Cohen P, Sas A. 1994. Addict Res Cocaine use in Amsterdam in non deviant subcultures.. :71–94. Available: http://www.cedro-uva.org/lib/cohen.cocai​ne.html [accessed 3 July 2008].

D’Ascenzo G, Di Corcia A, Gentili A, Mancini R, Mastropasqua R, Nazzari M, et al. 2003. Fate of natural estrogen conjugates in municipal sewage transport and treatment facilities. Sci Total Environ 302:199–209.

Daughton CG. 2001. Illicit drugs in municipal sewage: proposed new non-intrusive tool to heighten public awareness of societal use of illicit/abused drugs and their potential for ecological consequences In: Daughton CG, Jones-Lepp TL, editors. Pharmaceuticals and Personal Care Products in the Environment. Scientific and Regulatory Issues. Washington, DC:American Chemical Society. pp. 348–364.

Dove A. 2006. Drugs down the drain. Nat Med 12:376–377.

EMCDDA (European Monitoring Centre for Drugs and Drug Addiction). 1997. Improving the Comparability of General Population Surveys on Drug Use in the EU. Available: http://www.emcdda.europa.eu/?nnodeid=138​0 [accessed 4 July 2008].

EMCDDA (European Monitoring Centre for Drugs and Drug Addiction). 2006. Annual Report: The State of the Drug Problem in Europe. Available: http://ar2006.emcdda.europa.eu/en/home-e​n.html [accessed 3 July 2008].

Heberer T, Feldmann D. 2005. Contribution of effluents from hospitals and private households to the total loads of diclofenac and carbamazepine in municipal sewage effluents—modeling versus measurements. J Hazard Mater 122:211–218.

Huerta-Fontela M, Galceran MT, Ventura F. 2007. Ultra-performance liquid chromatography–tandem mass spectrometry analysis of stimulatory drugs of abuse in wastewater and surface waters. Anal Chem 79:3821–3829.

Huestis MA, Mitchell JM, Cone EJ. 1996. Urinary excretion profiles of 11-nor-9-carboxy-delta 9-tetrahydrocannabinol in humans after single smoked doses of marijuana. J Anal Toxicol 20:441–452.

Lindberg RH, Wennberg P, Johansson MI, Tysklind M, Andersson BA. 2005. Screening of human antibiotic substances and determination of weekly mass flows in five sewage treatment plants in Sweden. Environ Sci Technol 39:3421–3429.

Maurer HH, Sauer C, Theobald DS. 2006. Toxicokinetics of drugs of abuse: current knowledge of the isoenzymes involved in the human metabolism of tetrahydrocannabinol, cocaine, heroin, morphine, and codeine. Ther Drug Monit 28:447–453.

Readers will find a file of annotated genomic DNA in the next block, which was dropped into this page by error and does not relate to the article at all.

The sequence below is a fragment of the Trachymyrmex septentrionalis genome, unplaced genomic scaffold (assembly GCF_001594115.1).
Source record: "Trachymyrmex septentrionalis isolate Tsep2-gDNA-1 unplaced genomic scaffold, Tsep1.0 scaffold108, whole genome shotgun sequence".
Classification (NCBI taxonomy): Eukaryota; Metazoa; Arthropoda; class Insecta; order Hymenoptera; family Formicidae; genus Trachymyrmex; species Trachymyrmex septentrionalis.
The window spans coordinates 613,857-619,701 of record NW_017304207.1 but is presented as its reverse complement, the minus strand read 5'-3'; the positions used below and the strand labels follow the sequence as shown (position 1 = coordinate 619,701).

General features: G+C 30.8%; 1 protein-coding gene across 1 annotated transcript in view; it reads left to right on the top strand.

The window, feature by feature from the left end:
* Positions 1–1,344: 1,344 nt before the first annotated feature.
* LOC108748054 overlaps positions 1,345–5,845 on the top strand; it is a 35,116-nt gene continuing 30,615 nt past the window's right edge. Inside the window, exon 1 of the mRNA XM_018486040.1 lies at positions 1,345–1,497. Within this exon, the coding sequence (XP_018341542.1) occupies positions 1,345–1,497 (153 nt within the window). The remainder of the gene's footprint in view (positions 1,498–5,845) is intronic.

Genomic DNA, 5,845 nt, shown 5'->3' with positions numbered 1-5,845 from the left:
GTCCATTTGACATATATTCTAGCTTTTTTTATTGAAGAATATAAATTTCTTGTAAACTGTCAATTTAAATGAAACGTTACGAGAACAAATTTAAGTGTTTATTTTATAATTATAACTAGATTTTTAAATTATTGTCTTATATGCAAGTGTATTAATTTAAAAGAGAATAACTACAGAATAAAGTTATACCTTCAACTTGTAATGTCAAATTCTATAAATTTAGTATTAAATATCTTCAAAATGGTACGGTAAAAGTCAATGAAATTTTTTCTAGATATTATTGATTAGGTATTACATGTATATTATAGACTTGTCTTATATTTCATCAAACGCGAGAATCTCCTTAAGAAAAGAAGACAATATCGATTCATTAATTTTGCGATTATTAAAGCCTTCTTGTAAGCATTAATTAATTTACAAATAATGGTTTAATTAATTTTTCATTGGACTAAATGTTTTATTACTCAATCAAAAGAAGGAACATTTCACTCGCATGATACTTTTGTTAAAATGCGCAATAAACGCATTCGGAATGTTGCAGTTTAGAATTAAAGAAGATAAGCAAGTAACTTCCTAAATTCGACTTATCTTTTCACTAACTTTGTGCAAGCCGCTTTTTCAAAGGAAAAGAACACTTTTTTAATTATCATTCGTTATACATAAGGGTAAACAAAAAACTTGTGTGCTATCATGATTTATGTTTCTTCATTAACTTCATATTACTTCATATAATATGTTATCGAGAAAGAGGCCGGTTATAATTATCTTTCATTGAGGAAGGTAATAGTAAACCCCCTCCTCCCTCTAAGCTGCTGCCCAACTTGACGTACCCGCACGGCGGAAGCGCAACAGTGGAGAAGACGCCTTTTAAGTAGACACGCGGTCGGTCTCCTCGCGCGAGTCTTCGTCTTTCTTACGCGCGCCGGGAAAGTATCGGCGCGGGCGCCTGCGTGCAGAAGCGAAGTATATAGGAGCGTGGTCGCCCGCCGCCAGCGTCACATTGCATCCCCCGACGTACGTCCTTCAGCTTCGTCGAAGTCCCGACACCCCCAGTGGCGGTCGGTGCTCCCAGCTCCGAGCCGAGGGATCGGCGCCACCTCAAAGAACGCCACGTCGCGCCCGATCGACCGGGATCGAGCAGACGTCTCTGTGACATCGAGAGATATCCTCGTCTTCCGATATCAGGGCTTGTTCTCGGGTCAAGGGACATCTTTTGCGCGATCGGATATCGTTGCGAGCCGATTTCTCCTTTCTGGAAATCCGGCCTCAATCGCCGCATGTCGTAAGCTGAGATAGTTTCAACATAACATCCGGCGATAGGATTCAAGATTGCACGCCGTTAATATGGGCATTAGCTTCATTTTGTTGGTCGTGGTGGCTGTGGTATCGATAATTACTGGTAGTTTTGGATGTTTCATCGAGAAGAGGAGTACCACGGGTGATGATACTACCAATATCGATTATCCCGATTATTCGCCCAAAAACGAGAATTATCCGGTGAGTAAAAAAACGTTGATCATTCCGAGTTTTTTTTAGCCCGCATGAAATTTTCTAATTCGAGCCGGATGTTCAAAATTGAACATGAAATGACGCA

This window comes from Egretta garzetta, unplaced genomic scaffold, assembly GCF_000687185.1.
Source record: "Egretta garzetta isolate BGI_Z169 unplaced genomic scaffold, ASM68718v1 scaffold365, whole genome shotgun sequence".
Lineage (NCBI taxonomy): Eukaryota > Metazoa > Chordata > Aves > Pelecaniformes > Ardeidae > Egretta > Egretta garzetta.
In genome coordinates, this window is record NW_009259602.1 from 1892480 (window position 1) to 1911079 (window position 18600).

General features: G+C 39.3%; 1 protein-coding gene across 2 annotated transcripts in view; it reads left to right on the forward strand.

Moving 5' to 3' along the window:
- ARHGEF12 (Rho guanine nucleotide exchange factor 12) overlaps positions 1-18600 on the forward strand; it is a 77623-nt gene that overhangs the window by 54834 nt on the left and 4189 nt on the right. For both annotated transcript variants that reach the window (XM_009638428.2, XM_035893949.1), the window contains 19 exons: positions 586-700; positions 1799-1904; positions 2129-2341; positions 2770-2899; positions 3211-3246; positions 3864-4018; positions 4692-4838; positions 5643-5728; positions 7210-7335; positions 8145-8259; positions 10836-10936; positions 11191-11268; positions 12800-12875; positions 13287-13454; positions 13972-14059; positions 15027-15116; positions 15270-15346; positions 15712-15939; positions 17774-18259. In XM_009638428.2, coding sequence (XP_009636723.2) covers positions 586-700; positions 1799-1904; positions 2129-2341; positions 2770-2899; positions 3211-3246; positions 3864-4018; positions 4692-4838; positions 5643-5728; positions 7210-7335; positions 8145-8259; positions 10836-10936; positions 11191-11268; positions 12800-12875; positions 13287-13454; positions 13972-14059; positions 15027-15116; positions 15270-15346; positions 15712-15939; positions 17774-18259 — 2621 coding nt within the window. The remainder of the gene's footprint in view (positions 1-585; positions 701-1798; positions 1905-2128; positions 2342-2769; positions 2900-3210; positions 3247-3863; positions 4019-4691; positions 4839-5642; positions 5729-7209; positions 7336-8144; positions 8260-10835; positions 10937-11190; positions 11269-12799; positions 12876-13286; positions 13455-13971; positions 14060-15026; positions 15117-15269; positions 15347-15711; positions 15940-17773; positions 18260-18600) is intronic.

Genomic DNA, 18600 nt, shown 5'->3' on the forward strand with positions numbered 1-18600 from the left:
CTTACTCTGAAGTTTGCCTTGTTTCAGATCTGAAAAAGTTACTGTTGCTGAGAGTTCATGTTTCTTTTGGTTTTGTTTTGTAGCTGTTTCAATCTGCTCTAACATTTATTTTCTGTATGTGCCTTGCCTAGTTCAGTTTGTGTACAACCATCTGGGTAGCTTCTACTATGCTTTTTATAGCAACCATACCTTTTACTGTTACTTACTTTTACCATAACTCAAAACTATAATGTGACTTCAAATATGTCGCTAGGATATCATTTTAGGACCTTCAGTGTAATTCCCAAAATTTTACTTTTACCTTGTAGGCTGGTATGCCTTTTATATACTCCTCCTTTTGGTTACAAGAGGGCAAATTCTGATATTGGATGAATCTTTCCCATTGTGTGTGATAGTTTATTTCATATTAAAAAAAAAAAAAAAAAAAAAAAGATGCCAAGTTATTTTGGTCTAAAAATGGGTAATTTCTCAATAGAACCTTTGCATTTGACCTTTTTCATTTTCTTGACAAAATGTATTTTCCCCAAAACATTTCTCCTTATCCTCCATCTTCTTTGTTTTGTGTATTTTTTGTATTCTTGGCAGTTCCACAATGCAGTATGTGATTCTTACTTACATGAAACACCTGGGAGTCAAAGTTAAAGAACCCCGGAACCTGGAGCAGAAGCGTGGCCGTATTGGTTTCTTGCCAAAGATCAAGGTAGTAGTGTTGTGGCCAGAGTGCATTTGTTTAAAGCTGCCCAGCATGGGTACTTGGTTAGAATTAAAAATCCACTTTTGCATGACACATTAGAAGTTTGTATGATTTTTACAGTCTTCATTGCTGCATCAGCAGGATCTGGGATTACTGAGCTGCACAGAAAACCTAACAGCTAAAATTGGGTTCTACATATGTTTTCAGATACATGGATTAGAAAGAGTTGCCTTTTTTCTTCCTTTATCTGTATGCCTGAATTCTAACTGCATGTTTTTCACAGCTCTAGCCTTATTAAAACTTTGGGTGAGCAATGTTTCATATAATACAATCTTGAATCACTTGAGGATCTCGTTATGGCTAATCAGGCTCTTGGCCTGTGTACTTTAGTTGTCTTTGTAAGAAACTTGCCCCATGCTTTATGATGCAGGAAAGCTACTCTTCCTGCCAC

Ternes TA, Kreckel P, Mueller J. 1999. Behaviour and occurrence of estrogens in municipal sewage treatment plants–II. Aerobic batch experiments with activated sludge. Sci Total Environ 225:91–99.

UNODC (United Nations Office of Drugs and Crime). 2004. World Drug Report. Vol 2. Statistics. Available: http://www.unodc.org/pdf/WDR_2004/method​ology.pdf [accessed 4 July 2008].

UNODC (United Nations Office of Drugs and Crime). 2006. World Drug Report. Vol. 2. Statistics. United Nations Office of Drug and Crime. Available: http://www.unodc.org/pdf/WDR_2006/wdr200​6_volume2.pdf [accessed 4 July 2008].

UNODC (United Nations Office of Drugs and Crime). 2007a. Annual Report. Available: http://www.unodc.org/pdf/annual_report_2​007/AR06_fullreport.pdf [accessed 3 July 2008].

UNODC (United Nations Office of Drugs and Crime). 2007b. Commission on Narcotic Drugs, Draft Resolution E/CN.7/2007/L.16/Rev.1. Available: http://www.unodc.org/unodc/commissions/C​ND/07-reports.html [accessed 4 July 2008].

Zuccaro P, Palmi I, Pacifici R, Da Cas R, Raschetti R. 2006. La Rivista Italiana di Cure Palliative L’utilizzo dei farmaci analgesici nella terapia del dolore, 41–45. Available: http://www.sicp.it/rivista_pdf/01_2006_p​rimavera/SICPprimavera06_41-45.pdf [accessed 4 July 2008].

Zuccato E, Chiabrando C, Castiglioni S, Calamari D, Bagnati R, Schiarea S, et al. 2005. Environ Health Cocaine in surface waters: a new evidence-based tool to monitor community drug abuse. Available: http://www.ehjournal.net/content/4/1/14 [accessed 4 July 2008].


WP-Backgrounds Lite by InoPlugs Web Design and Juwelier Schönmann 1010 Wien